• In the agrarian areas however, a lot of agricultural wastes abound.
  • There is no existing biomass fired power plant in Nigeria and so no local experience.
  • However, there is considerable experience in biogas generation and utilization of fine particle biomass.
  • Opportunities also exist for briquetting of saw dust and other fine particle biomass. These however can be adequately applied for small scale biomass electricity generation at the communal level using small conversion engines.

Three major scenarios were considered

Reference Growth Scenario:

- GDP growth of 7% p.a

  • Manufacturing as the main growth
  • driver and to account for 15% GDP
  • by 2030 from 6% in the base year.
  • Per capita electricity consumption to
  • rise to 4,000 kWh/annum from less
  • than 200kWh/annum

Optimistic Growth Scenario:

- GDP growth of 11.5% p.a

  • Manufacturing to contribute 25% of
  • GDP
  • Per capita electricity consumption to
  • rise to about 6,000 kWh/p.a.

High Growth Scenario:

- GDP growth of 10% p.a

  • Manufacturing to contribute 22% of
  • GDP by 2030
  • - Per capita electricity consumption to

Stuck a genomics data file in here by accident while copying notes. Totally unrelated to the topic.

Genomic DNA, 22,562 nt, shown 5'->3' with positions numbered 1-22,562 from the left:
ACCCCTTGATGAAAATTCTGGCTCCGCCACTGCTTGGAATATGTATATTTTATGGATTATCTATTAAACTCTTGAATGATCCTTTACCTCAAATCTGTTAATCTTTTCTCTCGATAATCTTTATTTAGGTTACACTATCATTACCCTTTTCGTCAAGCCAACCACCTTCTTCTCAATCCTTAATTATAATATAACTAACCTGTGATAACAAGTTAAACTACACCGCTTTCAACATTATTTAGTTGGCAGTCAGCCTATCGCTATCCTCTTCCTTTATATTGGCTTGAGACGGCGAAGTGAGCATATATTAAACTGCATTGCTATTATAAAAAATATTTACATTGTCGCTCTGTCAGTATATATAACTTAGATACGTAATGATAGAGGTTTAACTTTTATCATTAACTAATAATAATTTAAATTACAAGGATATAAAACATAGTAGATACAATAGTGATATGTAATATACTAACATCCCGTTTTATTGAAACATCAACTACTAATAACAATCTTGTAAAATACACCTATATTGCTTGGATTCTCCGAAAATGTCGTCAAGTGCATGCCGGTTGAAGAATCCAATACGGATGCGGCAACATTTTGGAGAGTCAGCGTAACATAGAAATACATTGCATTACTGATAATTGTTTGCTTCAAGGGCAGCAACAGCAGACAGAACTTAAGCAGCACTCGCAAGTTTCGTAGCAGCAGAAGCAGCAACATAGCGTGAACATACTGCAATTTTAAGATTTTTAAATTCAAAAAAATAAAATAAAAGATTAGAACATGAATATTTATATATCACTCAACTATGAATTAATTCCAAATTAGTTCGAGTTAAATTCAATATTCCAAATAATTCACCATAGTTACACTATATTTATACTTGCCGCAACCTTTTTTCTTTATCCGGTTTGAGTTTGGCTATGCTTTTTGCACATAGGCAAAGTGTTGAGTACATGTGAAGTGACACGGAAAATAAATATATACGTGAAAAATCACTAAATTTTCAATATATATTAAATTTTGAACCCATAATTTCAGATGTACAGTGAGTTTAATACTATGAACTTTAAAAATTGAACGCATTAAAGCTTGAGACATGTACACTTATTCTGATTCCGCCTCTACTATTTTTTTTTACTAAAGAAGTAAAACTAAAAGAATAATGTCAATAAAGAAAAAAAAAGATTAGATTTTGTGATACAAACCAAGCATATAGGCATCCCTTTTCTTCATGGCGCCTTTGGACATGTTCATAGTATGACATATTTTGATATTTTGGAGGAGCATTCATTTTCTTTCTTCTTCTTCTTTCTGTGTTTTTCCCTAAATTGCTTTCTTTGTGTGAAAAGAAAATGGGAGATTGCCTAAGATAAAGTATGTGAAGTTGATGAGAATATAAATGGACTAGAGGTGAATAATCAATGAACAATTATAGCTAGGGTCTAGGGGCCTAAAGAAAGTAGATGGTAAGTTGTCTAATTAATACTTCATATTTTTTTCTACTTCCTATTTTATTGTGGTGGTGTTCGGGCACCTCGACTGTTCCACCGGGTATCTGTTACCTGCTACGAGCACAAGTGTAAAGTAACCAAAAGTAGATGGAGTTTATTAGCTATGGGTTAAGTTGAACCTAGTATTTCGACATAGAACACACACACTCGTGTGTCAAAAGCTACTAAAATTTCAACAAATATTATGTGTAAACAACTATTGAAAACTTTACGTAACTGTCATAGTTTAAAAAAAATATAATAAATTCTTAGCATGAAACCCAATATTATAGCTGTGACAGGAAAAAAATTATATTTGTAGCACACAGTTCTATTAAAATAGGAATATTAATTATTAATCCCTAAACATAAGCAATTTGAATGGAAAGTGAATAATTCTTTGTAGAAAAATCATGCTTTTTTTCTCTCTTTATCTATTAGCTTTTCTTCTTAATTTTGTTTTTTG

• rise to about 5,000 kWh/annum.

Energy Demand and Supply Projections The Energy Commission of Nigeria recently worked on the energy demand and supply projections in Nigeria. Their assessment followed the following scenarios:


With the above, the following demand projections were obtained for the short, medium and long time considerations using the different growth rates of 7.5, 10 and 11.5 % considered.Table.1 Electricity peak demand projection for Nigeria


Table 2. Projected Access to Grid Electricity by Household for Nigeria(Note that electricity can be from fossil, nuclear or renewable energy source)

Table 3. Contribution of Renewables into the projected Electricity Demand For the High Growth Scenario
renewable energy policies
Renewable Energy Policies
  • In 2003, the National Energy Policy (NEP), produced under the arrowhead of the Energy Commission of Nigeria, was approved by the Federal Executive Council (FEC).
  • The policy articulates for the use of all viable energy sources for sustainable national development and with the active participation of the private sector in line with government’s economic policy.
  • Renewable energy is one of the energy types articulated in the policy.
  • The policy also covers energy efficiency and conservation, amongst many other issues.

The NEP, and indeed the renewable energy component, has amongst other things, five broad objectives:

  • Expanding access to energy services and raising the standard of living, especially in the rural areas,
  • Stimulating economic growth, employment and empowerment,
  • Increasing the scope and quality of rural services, including schools, health services, water supply, information, entertainment and stemming the migration to urban areas,